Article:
5) Water the soil under your tree during dry hot periods. If the soil dries out and then rain follows, the fruit will split and as a result, create enormous points of entry for brown rot spores.
6) Spray your fruit trees before leaf fall in November with Bordeaux mixture. This will safe guard the tree against silver leaf and bacterial canker infections.”
So, all clear. The hunt is on for the rotting plum tree stump that caused it all!
The wildflower meadow that you can see in the photos was initiated in 2000. We sowed grass and a perennial wild flower mix. Soil should not be fertilized, and it should be of poor vigour. Otherwise, grasses will grow too strongly.
Wildflower meadow, detail
Mow in mid-late August; leave the grass there for a few days to allow flower seeds to drop. Then remove the hay.
Repeat every year, sowing new varieties as desired.
It is a good idea to keep a diary of your meadow, recording what you have sown and what has grown. Often what is planted or sown doesn’t appear the next season, but only after a couple of years. Sometimes it appears, but in a different place with respect to where it was sown. The balance of grasses and flowers varies from year to year, affected by climate and presumably by various other factors.
By way of example, the following lists illustrate the development of our wildflower meadow in Suffolk.
Click on the thumbnail below to watch the video of this wildflower meadow:
Planted in June 2001: grass seed and wildflower seed mix.
Wildflower species planted:
Sown July 2002:
Birds nest orchid
Observed in 2002:
Lots of grasses
Tiny field vetch
Birds foot trefoil
Geranium (small flowers)
Plantain (two species)
Wildflower meadow, many different grasses
Planted in 2003/2004:
Observed in 2003:
Toadflax (gone 2009)
Observed in 2004:
Lots of cowslips (planted and from seed)
Planted in 2005:
Observed in 2005:
Lots of cowslips
Lots of dandelions
Observed in 2007:
Lots of cowslips
Lots of bugle
Observed in 2008:
Lots of cowslips
One good ragged robin
White bee orchid (not in wildflower meadow itself, but on a bank about 20 yards away)
A large clump of yellow rattle (not where sown in 2005)
Two clumps yellow bedstraw
One white bedstraw
Sown in 2008:
White bee orchid between birch and prunus serrula
More bee orchid seeds and yellow rattle
Observed in 2009:
Hundreds of cowslips.
Grass less vigorous
Lots of yellow rattle
The white bee orchid flowered again
Two bee orchids in the meadow
Four yellow bedstraw, one white
Observed in 2010:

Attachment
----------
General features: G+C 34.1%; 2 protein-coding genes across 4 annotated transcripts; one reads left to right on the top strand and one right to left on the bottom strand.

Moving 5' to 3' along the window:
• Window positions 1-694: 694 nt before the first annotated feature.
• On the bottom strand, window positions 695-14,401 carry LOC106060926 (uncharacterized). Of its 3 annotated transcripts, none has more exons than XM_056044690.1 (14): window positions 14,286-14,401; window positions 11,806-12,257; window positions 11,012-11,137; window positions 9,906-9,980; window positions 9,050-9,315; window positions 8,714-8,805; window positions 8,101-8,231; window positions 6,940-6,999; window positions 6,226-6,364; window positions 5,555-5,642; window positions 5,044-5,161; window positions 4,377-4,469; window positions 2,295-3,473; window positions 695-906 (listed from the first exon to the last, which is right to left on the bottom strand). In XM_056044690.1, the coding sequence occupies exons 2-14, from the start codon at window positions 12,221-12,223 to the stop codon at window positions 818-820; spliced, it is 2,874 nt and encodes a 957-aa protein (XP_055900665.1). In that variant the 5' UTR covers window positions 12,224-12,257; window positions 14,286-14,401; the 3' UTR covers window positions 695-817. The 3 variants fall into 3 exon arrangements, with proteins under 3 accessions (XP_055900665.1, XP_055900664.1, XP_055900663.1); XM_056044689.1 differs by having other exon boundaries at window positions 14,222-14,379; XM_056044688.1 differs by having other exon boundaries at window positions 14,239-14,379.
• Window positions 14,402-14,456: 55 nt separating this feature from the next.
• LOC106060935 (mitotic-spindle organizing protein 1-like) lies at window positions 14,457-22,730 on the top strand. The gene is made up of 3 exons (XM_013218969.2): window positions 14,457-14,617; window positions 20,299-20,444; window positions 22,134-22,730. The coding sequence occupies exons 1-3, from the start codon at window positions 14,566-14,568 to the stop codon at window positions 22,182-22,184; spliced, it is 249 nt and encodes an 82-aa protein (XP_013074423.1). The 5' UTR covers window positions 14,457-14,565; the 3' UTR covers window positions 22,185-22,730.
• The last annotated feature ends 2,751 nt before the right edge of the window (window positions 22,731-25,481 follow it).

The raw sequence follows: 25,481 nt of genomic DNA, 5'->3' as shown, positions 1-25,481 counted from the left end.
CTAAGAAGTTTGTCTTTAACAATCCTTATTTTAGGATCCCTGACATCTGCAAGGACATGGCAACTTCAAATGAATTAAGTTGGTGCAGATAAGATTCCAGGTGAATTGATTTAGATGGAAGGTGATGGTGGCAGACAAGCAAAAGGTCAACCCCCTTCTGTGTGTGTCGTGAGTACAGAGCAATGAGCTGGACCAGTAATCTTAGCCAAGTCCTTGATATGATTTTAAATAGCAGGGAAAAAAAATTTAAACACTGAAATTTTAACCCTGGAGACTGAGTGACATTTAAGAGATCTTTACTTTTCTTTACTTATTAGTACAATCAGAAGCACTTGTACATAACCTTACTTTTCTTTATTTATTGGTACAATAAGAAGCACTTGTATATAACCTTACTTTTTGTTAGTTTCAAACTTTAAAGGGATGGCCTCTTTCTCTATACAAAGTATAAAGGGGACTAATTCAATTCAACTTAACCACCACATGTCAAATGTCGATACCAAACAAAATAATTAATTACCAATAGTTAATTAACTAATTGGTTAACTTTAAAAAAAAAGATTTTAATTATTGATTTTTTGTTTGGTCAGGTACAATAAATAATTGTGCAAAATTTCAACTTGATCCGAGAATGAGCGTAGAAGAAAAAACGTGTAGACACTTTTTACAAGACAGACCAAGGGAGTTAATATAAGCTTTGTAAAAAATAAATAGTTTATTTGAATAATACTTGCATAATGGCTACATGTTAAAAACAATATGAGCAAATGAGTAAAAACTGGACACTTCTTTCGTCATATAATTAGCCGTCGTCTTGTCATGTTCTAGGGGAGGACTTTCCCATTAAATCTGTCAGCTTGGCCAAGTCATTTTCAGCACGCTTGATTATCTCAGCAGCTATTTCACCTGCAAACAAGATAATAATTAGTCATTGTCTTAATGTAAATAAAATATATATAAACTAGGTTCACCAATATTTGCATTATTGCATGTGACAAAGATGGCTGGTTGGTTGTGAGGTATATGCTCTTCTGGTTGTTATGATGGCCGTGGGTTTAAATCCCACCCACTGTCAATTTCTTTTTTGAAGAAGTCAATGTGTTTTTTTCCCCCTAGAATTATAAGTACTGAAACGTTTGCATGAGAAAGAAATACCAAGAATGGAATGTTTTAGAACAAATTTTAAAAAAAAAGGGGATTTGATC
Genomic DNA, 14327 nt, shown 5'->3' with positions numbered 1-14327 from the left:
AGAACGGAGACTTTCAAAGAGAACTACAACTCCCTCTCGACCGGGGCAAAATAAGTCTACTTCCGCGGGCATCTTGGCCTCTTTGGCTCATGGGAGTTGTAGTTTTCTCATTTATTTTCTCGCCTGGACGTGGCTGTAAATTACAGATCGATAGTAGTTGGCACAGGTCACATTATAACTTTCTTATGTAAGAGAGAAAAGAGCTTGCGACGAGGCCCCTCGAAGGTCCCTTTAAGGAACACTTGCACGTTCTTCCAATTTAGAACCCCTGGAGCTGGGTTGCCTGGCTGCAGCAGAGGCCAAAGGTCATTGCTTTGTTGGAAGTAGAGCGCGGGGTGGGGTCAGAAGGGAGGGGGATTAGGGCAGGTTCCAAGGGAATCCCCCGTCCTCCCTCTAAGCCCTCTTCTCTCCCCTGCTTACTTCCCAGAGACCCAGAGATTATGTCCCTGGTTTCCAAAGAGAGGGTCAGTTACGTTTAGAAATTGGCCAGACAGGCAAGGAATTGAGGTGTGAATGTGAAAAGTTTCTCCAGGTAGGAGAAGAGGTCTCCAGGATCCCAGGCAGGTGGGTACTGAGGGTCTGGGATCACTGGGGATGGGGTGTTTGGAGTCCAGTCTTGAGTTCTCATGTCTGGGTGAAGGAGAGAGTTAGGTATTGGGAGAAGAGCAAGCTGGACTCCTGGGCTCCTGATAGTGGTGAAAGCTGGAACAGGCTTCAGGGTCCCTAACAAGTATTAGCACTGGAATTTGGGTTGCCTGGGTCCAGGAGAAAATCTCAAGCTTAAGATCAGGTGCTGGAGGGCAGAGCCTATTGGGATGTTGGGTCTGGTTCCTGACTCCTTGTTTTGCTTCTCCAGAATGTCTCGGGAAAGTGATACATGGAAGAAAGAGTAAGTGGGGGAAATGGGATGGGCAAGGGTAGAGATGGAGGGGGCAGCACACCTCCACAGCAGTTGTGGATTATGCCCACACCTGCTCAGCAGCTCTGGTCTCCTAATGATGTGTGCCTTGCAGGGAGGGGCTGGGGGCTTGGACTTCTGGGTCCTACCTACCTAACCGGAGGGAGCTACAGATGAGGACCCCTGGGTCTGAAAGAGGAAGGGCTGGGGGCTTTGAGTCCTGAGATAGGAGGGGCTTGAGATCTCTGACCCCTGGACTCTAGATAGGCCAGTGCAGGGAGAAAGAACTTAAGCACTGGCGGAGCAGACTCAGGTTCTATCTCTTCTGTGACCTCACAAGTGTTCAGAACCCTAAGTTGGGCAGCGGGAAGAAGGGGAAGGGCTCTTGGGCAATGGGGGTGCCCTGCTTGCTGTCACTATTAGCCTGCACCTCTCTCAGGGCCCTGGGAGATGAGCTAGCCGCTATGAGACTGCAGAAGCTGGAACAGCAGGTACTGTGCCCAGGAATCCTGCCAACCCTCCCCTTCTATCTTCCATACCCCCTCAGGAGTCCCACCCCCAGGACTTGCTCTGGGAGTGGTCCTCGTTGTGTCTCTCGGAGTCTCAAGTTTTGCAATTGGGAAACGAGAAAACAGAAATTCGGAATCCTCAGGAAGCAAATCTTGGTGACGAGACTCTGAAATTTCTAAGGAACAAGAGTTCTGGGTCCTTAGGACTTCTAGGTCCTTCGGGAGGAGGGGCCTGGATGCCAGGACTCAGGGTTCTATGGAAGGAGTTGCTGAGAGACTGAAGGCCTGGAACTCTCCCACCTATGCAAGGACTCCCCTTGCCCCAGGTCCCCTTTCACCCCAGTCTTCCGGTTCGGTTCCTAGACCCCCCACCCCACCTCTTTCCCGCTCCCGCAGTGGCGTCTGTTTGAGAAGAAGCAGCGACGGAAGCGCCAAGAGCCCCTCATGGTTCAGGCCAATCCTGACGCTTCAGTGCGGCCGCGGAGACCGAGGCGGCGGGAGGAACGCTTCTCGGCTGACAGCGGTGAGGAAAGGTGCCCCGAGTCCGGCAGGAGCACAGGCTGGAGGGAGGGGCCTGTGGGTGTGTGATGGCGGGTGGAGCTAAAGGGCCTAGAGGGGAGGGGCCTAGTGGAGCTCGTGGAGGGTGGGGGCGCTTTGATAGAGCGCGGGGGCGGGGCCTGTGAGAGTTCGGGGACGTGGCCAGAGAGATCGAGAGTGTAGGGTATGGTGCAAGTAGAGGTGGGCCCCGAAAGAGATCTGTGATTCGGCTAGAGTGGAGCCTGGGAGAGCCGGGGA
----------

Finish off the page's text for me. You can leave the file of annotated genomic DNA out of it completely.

As in 2009, but no bee orchids on the bank, and one on the field
More dog daisies and bedstraw (one white)
One Pyramid orchid
Planted in 2010:
Observed in 2011:
Long drought in spring, meadow poor. No orchids at all. Nothing of the things planted last year. Yellow rattle not good. Many geraniums.
Observed in 2012:
Much better, lots of rain in spring/early summer. FLowers all very good including rattle but no orchids. One weedy ragged robin, 4 bee orchids. Grass very lush. Geraniums look good. Lots of broomrape.
In this video, Dan and Henrietta Neuteboom describe the benefits of a wild flower meadow for fruit trees or an orchard. Wild flowers attract a large number of insects for many months of the year, above all bees, which ensure good pollination. And a wild flower meadow is very beautiful in itself. Click to watch.
Good pollination for many fruit crops is vital for regular cropping. The problem is that most fruit crops flower early in the growing season, when it still can be very cold and wet. These are not the climatic conditions favourable to many pollinating insects. For good cross pollination we therefore have to rely on insects such as the bumble bee, when the weather is too cold for the honey bee.
A bumble bee in a wild flower meadow
It is for this reason that creating areas of wild flowers is vital. Particular attention must be given to the choice of various flowering species. There has to be a regular food supply, in the form of flowering plants throughout the growing season. That means from March to some time in September. In our experience, a combination of annual single blooms and regularly flowering shrubs is the best way to provide adequate food for the pollinating insects. Another point is that it is better to have lots of flowers of a relatively small number species such as dog daisies, primroses, lavender and clover, rather than a more extensive range with just a few flowers on each shrub or annually flowering plants. However overall, the most important requirement is to provide enough flowers on plants and shrubs which are able to supply nectar and pollen during the full length of the growing season, so badly needed for the insects’ survival during the winter months.